I am a firm believer in one main thing when it comes to wildlife and bird photography and it is this: For the absolute best image quality, it doesn’t matter what equipment you shoot with, it only matters how close you can get.
Getting as close as you can to the subject is essential. Think of it like eyesight, where do your eyes give you the best image quality, far away or close to you? Of course, there are lots of other factors at play here, not just reach but getting close to your subject will get you the best quality image no matter what lens you use.
Take your filter off
Ok, so if you are getting close already, what are the other things that might be preventing that tack-sharp shot? Well, the next biggest thing on my list of No-No’s is an UV filter, especially the cheap ones we begrudgingly buy. If you are going to use a filter, make it the best possible one you can afford or better still just leave it off!
When I first started out in telephoto photography I got myself an advanced enthusiast body with the latest technology sensor and the Canon 400mm f/5.6 L, one of the best value Bird-in-Flight (BIF) tele’s in the business, even today. Boy was I disappointed, I caried this combo all around the West of South Africa thinking I was going to nail some dream shots.
When I got into the pictures they all had this grungy unsharp grey feel and poor contrast. I had also bought a Canon 100-400 f/4-5.6 L IS MKI with me and this was producing the images I had hoped for. What was wrong with my priceless 400 prime?!
I took this lens to be calibrated, I spent hours testing it on chart shots alongside the 100-400 (it performed significantly better than the 100-400mm – which was soft on the left side!) and yet, when I went off to take pictures I was disappointed. I considered trading it, and my new body in for something else. One day however, I was walking around the house on another test run and I decided to whip the screw-in filter off. The image was a revelation! Sharp & contrasty!! The reason the tests hadn’t picked it up was because I took the filter off for them, doh! Now the 400 f/5.6 L is a firm favourite for travelling light or for BIF where it still excels against the rest.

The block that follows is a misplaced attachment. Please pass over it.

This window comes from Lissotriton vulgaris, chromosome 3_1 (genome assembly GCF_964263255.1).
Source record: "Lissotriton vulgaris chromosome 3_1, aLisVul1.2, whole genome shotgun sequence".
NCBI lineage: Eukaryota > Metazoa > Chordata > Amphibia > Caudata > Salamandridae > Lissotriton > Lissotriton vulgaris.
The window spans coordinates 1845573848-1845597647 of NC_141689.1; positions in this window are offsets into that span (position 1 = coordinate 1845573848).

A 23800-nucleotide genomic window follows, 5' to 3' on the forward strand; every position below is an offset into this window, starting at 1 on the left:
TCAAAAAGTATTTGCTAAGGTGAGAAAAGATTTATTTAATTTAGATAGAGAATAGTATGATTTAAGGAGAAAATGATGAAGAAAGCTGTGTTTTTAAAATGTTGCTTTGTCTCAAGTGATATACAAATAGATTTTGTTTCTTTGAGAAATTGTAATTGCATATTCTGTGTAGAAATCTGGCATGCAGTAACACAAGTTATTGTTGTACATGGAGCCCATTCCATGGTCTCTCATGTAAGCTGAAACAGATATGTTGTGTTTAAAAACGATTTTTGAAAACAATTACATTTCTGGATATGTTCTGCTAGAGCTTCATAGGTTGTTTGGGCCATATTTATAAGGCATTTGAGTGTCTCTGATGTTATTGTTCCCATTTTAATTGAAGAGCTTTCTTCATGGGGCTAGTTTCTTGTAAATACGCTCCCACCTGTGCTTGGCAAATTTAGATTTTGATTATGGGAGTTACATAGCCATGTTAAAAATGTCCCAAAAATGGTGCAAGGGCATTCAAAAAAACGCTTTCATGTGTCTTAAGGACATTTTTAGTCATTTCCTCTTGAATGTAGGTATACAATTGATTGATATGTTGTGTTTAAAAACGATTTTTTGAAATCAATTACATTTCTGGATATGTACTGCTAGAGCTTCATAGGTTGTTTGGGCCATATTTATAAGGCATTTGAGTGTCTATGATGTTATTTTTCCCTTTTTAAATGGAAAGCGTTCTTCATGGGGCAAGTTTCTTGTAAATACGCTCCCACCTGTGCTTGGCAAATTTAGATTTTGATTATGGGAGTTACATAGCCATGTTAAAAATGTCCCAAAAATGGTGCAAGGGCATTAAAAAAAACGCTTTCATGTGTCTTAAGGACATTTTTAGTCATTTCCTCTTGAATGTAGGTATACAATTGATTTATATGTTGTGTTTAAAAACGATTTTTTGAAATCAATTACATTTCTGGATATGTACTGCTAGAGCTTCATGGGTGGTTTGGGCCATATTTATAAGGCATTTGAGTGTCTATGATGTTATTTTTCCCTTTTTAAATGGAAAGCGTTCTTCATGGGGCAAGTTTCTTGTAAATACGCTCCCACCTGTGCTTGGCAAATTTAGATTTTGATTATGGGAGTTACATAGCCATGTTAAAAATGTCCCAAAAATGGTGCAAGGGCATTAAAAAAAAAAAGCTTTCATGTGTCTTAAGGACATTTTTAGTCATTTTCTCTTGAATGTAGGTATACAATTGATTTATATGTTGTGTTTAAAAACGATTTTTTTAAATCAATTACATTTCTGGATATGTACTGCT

Take your teleconverter off
The next culprit for image softness or quality issues is your teleconverter. Yes, these are great and speak to the standard belief amongst aspiring wildlife and bird photographers that tend to say “all I need is a little more reach! A 300mm, a 400mm, 500, 600….” It is the surest way to waste your money, I know because I did it!
Keep the teleconverter on if:
- The image quality is good enough for what you need to use the shot for.
- There is enough light to use a high shutter speed and low ISO.
- You are taking macro photos and want to increase the magnification.
- If you are concerned about image quality, take it off and leave it off. Crawl closer, move the hide, sit under scrim netting, swim or do whatever you need to do and move yourself closer instead.